Although some research has shown that young children do not learn attitudes about race from their parents, we have to recognize that adults do model attitudes and behavior, verbally and nonverbally, even if we are not conscious of doing so. We must also realize that we teach children both by commission and by omission. Finally, we are often ill-equipped to deal with discussions of race with our children.

What can adults do to encourage healthy racial attitudes? How do we talk to kids about race?

  • Directly address the realities of racism and help our children identify and feel comfortable about their own racial identity.
  • Encourage our children to actively seek commonalities across races and cultures, rather than differences.
  • Expose children to the widest variety of people and cultures.
  • Give our children the tools to be good citizens, and not just tell them racism is “bad.”
  • Discourage racial labeling and teasing/bullying in the schools.
  • Filter, and discuss with our children, distorted media messages.
  • Be honest when kids ask questions such as “Why is Jack’s skin white and mine is black?”
  • Listen and watch as children discover interesting things about each other’s differences.

We want to help our kids develop a positive self-concept and develop good coping mechanisms, and we also want them to become adults who accept and affirm differences. If we ignore racial issues, the kids will notice them anyway. If we pretend racial differences are not there, our kids will still ask about them. As adults, we must face our anxiety, confusion and feelings of unease about addressing race, while sharing our experiences and learning along with our children.


Baron, A. S., & Banaji, M. R. (2006). The development of implicit attitudes: Evidence of race evaluations from ages 6 to 10 and adulthood. Psychological Science, 17(1),53-58.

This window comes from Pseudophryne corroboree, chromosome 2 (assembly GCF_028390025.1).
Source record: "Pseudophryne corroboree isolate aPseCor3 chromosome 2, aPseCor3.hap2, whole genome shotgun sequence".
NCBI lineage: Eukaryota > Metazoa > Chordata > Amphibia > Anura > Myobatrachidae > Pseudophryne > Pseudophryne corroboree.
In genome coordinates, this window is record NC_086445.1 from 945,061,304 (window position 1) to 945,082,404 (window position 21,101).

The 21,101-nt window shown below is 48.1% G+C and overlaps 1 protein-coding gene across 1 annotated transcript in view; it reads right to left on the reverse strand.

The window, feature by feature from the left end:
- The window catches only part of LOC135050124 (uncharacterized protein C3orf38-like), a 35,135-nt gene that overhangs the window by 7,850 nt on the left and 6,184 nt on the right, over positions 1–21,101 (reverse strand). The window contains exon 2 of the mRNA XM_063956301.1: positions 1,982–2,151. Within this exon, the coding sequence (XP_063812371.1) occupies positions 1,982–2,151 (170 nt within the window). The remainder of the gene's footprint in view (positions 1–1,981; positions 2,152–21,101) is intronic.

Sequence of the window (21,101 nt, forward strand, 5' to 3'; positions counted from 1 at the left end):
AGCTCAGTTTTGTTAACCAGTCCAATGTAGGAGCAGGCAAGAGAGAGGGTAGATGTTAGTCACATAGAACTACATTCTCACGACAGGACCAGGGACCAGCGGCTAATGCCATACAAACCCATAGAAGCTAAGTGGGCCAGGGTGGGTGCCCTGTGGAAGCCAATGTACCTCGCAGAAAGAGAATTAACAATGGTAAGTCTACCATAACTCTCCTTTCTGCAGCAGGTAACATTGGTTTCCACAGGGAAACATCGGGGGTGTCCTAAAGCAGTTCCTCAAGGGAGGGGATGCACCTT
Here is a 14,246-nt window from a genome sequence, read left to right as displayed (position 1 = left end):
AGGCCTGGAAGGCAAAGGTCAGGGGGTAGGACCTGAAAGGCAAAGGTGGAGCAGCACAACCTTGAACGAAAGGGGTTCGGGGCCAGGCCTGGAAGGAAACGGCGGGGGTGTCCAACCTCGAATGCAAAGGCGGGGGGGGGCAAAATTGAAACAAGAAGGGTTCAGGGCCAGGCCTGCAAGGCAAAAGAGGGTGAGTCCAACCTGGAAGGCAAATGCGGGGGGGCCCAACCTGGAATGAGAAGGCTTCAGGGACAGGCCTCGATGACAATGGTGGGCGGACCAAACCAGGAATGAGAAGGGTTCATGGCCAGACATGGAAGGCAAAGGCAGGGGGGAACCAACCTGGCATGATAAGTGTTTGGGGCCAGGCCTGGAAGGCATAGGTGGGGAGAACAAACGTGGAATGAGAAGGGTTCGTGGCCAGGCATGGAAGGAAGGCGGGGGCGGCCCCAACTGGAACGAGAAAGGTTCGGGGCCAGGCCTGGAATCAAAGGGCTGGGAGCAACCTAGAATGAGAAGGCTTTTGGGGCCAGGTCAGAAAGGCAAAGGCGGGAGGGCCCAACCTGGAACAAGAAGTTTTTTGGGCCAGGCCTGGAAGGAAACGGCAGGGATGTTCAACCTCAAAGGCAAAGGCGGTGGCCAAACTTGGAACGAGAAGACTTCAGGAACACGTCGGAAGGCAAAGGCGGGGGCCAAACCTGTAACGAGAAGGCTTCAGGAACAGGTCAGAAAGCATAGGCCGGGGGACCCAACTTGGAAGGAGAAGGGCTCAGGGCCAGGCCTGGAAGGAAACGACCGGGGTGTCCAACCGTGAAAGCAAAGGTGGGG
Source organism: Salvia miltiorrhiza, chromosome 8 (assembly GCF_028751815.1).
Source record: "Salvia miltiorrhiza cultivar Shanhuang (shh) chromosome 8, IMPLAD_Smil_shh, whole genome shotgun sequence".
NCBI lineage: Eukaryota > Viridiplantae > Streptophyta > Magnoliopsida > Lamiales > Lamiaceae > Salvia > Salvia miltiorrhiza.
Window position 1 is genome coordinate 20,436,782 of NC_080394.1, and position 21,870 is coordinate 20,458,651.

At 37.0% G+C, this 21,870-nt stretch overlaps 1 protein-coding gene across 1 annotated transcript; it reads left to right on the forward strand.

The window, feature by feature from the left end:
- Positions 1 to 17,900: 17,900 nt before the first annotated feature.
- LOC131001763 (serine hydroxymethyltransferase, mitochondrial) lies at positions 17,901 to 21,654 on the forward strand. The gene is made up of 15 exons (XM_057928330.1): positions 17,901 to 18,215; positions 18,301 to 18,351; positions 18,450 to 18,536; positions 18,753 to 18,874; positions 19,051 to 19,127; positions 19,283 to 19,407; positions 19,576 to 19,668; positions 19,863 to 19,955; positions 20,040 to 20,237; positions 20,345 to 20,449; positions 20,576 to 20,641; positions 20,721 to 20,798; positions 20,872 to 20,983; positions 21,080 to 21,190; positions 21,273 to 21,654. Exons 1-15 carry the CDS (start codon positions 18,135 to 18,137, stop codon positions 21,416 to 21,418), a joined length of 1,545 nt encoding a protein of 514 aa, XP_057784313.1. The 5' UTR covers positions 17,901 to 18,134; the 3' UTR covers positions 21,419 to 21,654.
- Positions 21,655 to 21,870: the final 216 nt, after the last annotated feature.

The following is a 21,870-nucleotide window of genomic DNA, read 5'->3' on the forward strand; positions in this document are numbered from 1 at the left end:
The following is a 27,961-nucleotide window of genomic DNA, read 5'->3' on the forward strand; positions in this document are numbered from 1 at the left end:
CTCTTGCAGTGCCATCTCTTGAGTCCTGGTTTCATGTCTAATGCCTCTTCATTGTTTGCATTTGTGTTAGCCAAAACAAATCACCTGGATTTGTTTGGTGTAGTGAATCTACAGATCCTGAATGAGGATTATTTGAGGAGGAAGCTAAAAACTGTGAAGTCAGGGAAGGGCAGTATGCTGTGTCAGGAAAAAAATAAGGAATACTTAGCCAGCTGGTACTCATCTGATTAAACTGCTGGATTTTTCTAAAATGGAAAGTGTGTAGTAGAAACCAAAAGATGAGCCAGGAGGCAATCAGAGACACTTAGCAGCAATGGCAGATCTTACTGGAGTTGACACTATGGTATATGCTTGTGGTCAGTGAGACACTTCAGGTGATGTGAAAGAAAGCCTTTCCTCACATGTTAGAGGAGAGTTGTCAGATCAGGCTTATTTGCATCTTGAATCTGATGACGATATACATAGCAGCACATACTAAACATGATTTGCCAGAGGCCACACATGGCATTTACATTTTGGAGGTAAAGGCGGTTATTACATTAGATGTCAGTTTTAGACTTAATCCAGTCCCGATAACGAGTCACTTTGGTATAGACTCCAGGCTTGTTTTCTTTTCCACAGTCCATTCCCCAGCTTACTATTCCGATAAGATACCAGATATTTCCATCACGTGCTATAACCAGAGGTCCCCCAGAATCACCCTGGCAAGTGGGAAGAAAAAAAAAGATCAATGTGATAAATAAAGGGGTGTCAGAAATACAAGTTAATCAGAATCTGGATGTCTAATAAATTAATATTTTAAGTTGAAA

Clark, K. B., & Clark, M. K. (1939). The development of consciousness of self and the emergence of racial identification in Negro preschool children. Journal of Social Psychology, 10, 591-599. ??

Clark, K. B., & Clark, M. K. (1939). Segregation as a factor in the racial identification of Negro pre-school children: A preliminary report. Journal of Experimental Education, 8, 161-163. ??

Clark, K. B. & Clark, M. K. (1940). Skin color as a factor in racial identification of Negro preschool children. The Journal of Social Psychology, 11, 159-169.

Katz, Phyllis A. (2003). Racists or Tolerant Multiculturalists? How Do They Begin? American Psychologist, 58(11), 897-909.

McGlothlin, H., & Killen, M. (2006). Intergroup attitudes of European American children attending ethnically homogeneous schools. Child Development, 77, 1375-1386.

About the Contributor: Jennifer Hope, Ph.D., licensed psychologist and certified school psychologist, is a regular contributor to the NYC Firm Schools Blog in the area of assessment of learning and behavior disorders.